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ARS Home » Midwest Area » St. Paul, Minnesota » Soil and Water Management Research » Research » Publications at this Location » Publication #257371

Title: The Effect of Elevated CO2 and O3 on Soil Nitrogen Inputs and Losses in a Soybean Agroecosystem in Illinois

item DECOCK, CHARLOTTE - University Of California
item CHUNG, HAEGEUN - University Of California
item Venterea, Rodney - Rod
item SIX, JOHAN - University Of California

Submitted to: ASA-CSSA-SSSA Annual Meeting Abstracts
Publication Type: Abstract Only
Publication Acceptance Date: 5/1/2010
Publication Date: 10/31/2010
Citation: Decock, C., Chung, H., Venterea, R.T., Six, J. 2010. The Effect of Elevated CO2 and O3 on Soil Nitrogen Inputs and Losses in a Soybean Agroecosystem in Illinois [abstract]. ASA-CSSA-SSSA Annual Meeting Abstracts. Paper No. 592.

Interpretive Summary:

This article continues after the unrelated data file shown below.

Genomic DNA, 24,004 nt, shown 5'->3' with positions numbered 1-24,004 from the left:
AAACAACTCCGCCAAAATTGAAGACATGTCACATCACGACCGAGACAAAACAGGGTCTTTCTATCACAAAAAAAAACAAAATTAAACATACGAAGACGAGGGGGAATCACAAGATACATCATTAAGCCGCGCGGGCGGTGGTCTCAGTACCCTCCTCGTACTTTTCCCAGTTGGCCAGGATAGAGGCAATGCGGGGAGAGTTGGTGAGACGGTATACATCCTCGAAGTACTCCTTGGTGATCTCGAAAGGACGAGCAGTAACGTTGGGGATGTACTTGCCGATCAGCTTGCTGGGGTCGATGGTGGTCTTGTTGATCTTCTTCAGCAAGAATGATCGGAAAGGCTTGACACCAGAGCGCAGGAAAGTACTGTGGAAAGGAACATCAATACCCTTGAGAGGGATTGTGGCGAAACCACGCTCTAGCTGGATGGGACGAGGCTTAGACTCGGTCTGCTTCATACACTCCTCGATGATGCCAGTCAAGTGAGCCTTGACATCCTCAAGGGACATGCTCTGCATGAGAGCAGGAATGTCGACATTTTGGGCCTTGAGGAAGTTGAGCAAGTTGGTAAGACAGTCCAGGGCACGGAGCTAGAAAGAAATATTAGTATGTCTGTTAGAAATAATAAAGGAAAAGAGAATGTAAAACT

Technical Abstract: It has been found that elevated atmospheric carbon dioxide (eCO2) and tropospheric ozone (eO3) affect belowground microbial processes, including N transformations, through plant-mediated changes. Conversely, changes in soil organic carbon sequestration and plant biomass production are constrained by N availability. Furthermore, changes in N losses to the groundwater or the atmosphere cause eutrophication of aquatic ecosystems and global climate change, respectively. Therefore, it is pertinent to assess the effect of eCO2 and eO3 on N inputs and losses. In a soybean agroecosystem in Illinois, we used natural abundance stable isotopes as a proxy to integrate long-term N inputs and losses, based on minimal isotopic discrimination during biological N2-fixation, and 15N depletion associated with lost N. Our isotopic model suggested that N-inputs and losses decreased by eCO2, whereas inputs and losses increased by eO3. Under eCO2, changes in inputs and losses balanced each other out, while a larger increase in inputs compared to losses under eO3 resulted in a larger soil N content under eO3 compared to ambient. Differences in N-losses between treatments are due to removal of soil derived N by harvest, N leaching and gaseous N emissions. Soil derived N removed by harvest was increased by eCO2, and there was a stimulation of the cumulative N2O flux during the growing season in 2005 but not in 2006. Consequently, the reduction in N loss under eCO2 compared to ambient must be a result of decreased N leaching or decreased total gaseous loss. eO3 did not affect the amount of soil N removed by harvest or the cumulative N2O flux during the growing season. Hence, the increased N loss under eO3 compared to ambient might be due to changes in total gaseous N loss, N2O emissions during the non-growing season or increased leaching. In conclusion, our results warn for increased environmental risk for hazardous N loss from agroecosystems under changing atmospheric conditions.